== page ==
Schwarz - "Hard Listening" (Sandwich Records 2000, SandCD10022000)
Schwarz - "Schwarz Play Christian Rock" (Astro Discos 2002, A-062CDEP)
Schwarz - "Cheesy" (Astro Discos 2002, A-067CD)

From Aural Innovations #22 (January 2003)

Hailing from Spain, Schwarz weaves a stylistically diverse sound. They’re all over the map, drawing on numerous modern styles to carve their own unique niche.

Hard Listening is probably the most diverse of these three CD’s. The band, a quintet (or maybe a quartet with one guest-not sure) on this release, seems to be searching for an identity, but the search is an exciting one. They utilize all manner of instrumentation, from guitars, bass, drums, and synths, to sitar, theremin, mellotron, bongos, and piano. Every track is a winner, from the intense title track, which sounds like it could have been the trippy theme song to some 60’s TV show (it reminded me a little of Alan Davey’s re-interpretation of the UFO theme!), to the beautiful sunshine psychedelic folk of Sunday, to the amazing Moonsickness, which starts off as a heavier Syd Barrett-like psych rock tune, becomes a vaguely Eastern influenced meditation, and finally opens up into a King Crimson style jam with loads of heavy guitar, loose structures, and deep, brooding mellotron. I also really liked the instrumental madness of Sun and Moon Vibrations, with its near lounge organ, wonderfully oddball theremin lead, jazzy timbre, and grooving rhythms; and the tasty jam of Tsunami, with pounding drums, throbbing synths, spacey electronics, and a flippy flute-like lead. This was the Schwarz’s second full-length, following 1998’s These Songs Mean Nothing, and all in all, a terrific sophomore effort. Besides, you gotta love a CD that uses the coolest superhero of all time, The Silver Surfer, in its cover artwork!

2002 found the band pared down to a trio, but their sound is no less trippy and complex, as evidenced on two releases from this year, the EP Schwarz Play Christian Rock and the new full-length album Cheesy.

From what I can tell from reading interviews translated from Spanish via AltaVista’s Babelfish program, it appears that the title of their EP, Schwarz Play Christian Rock, was a tongue in cheek attempt to defy categorization (don’t quote me on that!), though the band themselves refer to their music as both psychedelic and drug music (though they point out that they consider the idea of “drug” to refer to the music itself, acting like a drug on the listener). Recorded along with the songs for their full-length, Cheesy, it was deemed that the four tracks on Schwarz Play Christian Rock fit well together on their own, and besides, Cheesy had been planned out from the start as a complete work. Hence, we get this very groovin’ EP that kicks off with the soaring title track, a great guitar based rocker with liquid synths and urgent, forceful drumming. Following that is one of their trippiest tunes, and instrumental called Obrigado, sporting what sounds like a combination of both drum machine and live drums, spaced out synth textures, and some wickedly wah-wahed guitar. The nearly 10-minute Dear Cancer continues with the burbling synths, this time bordering on an almost electronica sound, until about the 5 ½ minute mark where the crunching guitars and wall of noise distortion kick in for a dazzling space jam finish. My Favourite Shoes, a spacey acoustic number rounds things off nicely at the end.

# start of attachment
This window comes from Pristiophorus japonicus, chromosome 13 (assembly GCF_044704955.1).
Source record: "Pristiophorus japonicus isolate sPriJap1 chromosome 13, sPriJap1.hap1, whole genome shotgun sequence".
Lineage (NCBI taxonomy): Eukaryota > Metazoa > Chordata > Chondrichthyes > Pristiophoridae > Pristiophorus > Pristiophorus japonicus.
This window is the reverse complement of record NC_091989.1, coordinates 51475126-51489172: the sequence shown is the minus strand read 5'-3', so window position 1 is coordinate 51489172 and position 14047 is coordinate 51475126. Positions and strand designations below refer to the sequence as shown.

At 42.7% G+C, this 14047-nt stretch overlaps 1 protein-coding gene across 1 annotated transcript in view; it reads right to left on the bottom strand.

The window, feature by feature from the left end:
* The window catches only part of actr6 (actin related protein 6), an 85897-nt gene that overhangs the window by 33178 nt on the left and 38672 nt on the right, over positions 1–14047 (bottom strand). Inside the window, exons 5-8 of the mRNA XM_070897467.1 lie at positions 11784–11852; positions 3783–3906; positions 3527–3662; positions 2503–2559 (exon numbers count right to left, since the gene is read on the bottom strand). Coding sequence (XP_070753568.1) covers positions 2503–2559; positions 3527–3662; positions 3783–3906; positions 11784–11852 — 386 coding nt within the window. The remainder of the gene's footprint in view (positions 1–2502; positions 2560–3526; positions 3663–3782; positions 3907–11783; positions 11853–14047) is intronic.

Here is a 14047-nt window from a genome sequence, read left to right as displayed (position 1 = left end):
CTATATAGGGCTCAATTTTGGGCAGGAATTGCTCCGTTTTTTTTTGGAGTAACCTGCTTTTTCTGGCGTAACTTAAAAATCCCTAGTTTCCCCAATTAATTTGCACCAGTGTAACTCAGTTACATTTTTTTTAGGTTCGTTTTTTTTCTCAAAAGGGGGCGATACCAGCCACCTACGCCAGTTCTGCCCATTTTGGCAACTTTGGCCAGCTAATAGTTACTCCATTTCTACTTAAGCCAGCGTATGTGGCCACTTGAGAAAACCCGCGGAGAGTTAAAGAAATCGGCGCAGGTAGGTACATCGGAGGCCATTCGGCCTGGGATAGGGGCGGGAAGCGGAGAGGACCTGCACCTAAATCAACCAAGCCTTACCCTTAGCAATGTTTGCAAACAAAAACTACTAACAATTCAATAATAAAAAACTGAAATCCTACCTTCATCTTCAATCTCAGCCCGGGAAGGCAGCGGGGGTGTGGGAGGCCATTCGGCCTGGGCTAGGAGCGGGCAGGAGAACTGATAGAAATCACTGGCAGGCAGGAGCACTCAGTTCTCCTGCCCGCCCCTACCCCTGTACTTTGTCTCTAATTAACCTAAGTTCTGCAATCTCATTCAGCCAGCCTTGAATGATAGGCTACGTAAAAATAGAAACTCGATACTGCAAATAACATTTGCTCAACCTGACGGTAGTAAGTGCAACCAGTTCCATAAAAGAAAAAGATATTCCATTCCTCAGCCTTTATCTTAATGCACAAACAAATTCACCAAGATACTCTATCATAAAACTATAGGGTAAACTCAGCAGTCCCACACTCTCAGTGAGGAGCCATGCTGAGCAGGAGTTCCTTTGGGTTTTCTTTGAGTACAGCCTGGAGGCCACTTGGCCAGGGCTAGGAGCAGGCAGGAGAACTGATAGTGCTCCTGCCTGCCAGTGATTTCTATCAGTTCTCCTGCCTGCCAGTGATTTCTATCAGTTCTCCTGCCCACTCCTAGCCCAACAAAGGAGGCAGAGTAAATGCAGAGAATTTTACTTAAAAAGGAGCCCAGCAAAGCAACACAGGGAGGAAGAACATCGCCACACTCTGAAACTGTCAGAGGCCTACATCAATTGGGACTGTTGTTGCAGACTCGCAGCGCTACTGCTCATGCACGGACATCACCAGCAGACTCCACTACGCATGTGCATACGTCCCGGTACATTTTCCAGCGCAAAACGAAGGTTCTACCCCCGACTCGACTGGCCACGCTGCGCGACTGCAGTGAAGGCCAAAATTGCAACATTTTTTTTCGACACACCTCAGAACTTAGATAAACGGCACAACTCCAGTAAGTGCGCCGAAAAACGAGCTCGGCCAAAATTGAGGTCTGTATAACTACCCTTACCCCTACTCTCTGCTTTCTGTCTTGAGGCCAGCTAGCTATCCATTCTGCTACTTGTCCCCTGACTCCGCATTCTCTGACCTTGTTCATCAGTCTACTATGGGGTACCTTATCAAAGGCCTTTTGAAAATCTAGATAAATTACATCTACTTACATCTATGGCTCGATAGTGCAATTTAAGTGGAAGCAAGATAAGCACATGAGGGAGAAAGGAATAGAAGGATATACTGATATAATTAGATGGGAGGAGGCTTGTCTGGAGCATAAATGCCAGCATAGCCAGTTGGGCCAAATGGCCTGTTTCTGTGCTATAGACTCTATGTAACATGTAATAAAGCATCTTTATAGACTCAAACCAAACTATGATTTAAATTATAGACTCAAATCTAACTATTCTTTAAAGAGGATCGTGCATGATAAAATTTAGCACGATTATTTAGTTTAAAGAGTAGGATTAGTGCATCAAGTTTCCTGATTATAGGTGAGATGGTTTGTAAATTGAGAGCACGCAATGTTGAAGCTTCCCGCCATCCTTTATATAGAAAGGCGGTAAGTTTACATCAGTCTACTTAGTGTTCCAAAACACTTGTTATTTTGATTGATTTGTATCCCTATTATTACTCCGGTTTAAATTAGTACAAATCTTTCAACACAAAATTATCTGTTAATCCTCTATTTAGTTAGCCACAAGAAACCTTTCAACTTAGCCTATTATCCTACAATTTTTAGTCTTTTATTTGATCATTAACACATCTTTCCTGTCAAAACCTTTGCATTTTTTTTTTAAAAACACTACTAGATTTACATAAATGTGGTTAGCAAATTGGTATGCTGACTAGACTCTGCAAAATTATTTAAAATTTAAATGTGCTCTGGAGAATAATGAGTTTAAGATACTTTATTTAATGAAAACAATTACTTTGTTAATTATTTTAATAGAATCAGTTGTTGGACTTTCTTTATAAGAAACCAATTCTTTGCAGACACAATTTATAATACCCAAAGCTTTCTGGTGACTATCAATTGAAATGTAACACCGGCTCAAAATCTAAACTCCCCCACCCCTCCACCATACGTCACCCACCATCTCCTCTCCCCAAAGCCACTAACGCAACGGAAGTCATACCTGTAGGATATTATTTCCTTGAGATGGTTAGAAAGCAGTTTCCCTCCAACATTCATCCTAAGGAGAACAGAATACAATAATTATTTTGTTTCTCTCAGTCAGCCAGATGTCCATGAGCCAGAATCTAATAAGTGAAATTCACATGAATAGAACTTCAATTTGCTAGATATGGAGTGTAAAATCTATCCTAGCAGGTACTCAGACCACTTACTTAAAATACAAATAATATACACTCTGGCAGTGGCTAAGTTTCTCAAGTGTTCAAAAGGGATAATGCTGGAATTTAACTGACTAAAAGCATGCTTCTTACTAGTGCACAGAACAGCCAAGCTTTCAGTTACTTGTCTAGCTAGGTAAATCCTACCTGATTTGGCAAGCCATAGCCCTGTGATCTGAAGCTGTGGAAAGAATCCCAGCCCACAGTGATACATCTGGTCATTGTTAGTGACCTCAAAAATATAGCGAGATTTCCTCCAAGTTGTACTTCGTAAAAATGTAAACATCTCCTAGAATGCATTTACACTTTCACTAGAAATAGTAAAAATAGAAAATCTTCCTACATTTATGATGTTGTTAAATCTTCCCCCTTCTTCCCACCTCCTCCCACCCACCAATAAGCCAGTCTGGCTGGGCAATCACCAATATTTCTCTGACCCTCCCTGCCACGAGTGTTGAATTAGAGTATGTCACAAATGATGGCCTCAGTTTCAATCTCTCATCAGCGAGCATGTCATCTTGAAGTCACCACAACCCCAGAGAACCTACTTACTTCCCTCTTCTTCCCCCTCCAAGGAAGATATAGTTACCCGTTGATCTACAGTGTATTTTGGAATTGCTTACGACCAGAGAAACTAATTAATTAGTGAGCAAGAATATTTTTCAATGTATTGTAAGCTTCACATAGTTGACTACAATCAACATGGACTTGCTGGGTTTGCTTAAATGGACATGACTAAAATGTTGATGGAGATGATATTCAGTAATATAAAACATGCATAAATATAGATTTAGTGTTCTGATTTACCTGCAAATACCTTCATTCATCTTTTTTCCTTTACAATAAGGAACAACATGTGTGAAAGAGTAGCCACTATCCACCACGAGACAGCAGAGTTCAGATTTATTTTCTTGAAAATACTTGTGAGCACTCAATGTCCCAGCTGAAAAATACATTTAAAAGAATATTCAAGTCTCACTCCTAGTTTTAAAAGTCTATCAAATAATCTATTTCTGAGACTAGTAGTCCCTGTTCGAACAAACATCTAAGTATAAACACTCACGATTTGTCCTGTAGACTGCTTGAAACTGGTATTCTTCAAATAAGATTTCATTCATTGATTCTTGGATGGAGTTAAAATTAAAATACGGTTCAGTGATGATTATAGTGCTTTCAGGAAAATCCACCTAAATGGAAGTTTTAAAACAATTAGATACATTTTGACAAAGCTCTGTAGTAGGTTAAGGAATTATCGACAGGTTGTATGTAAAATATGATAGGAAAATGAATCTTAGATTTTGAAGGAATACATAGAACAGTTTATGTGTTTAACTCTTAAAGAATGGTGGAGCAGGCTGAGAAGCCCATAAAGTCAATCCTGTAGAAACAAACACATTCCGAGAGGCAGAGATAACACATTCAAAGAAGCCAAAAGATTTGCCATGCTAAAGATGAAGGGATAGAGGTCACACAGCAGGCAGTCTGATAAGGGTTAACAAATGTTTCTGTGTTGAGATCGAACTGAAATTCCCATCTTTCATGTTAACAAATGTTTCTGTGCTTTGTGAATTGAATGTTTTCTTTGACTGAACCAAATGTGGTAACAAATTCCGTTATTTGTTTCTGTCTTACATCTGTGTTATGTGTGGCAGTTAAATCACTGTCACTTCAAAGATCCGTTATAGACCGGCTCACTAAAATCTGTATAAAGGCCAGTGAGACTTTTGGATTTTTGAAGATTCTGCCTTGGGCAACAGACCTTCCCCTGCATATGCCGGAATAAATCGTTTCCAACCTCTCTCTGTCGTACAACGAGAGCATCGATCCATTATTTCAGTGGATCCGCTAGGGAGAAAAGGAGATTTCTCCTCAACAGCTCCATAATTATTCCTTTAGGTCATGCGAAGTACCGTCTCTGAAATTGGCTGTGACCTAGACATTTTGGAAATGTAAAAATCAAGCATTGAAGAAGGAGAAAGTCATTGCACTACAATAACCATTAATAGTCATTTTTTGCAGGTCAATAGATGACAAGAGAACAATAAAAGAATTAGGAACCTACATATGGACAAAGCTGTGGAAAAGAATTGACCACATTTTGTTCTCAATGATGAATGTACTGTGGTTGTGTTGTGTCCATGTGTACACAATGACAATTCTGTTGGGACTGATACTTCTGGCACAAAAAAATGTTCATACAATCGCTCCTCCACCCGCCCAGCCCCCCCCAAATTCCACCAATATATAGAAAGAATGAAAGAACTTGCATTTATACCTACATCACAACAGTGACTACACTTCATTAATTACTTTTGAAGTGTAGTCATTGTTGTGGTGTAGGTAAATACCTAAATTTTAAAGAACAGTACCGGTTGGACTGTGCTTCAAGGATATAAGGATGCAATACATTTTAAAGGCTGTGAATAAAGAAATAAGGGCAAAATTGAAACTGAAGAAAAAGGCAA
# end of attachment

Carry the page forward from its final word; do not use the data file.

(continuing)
The newest full-length album from the band, Cheesy, is the most stylistically focused of all three releases reviewed here. It’s a little mellower too, and pulls in some slightly more pop-oriented influences, but still remains just as out there as the band’s previous works, and in some ways, even gets a little more experimental at times. You gotta love a track with a title like You and Me and the Vacuum, and this one is definitely out there (in a fun way). Amidst shoegazer guitar and whacked out lounge organ, a chorus that could be mermaids or space maidens from some cheesy 1950’s movie wails away. Great stuff! On the pop side of things is the bouncy Gasoline, with it’s catchy keyboard riff, the fuzzed-out but hook-laden rock of The Impossible Dream, and the great melodic psychedelic pop of the title track (although this one warps into hyperspace near the end for a mind-bending finale!). The 8-½ minute Peppermint is a pretty laidback trip as well, till it explodes into another wild space freak out. I Belong to Winter, on the other hand, is like Christmas on Mars. The theremin makes a great appearance here, giving this a definitely otherworldly feel. The album closes off with the sweet melancholy of Glad of Being Sad, and a 9-minute long jam that builds from a gentle, march-like riff to a noisy post rock entry in a style similar to Mogwai. Unlike Mogwai, though, Schwarz throw in some lovely and melodic mellotron on this one that gives it a bit more of a symphonic feel at times. All the vocals on the album are low in the mix, which I like, making them more of another instrument, rather than the focus of the songs.

Any of these discs is a good place to start with this band, though overall, I think I liked their second full-length, Hard Listening, the best, for its stylistic diversity. But that’s just a slight preference. All three releases display some great psychedelic music that doesn’t fall into the trap of sounding dated-this is modern music that will trip you out.

You can visit Schwarz at their web site, but if you don’t read Spanish, you may want to run it through the Babelfish web site first.

Schwarz’s web site is at:
You can find the Babelfish web site at:
Astro Discos has Schwarz’s CD’s available for order. They’re at:
You can e-mail the band at:

Reviewed by Jeff Fitzgerald

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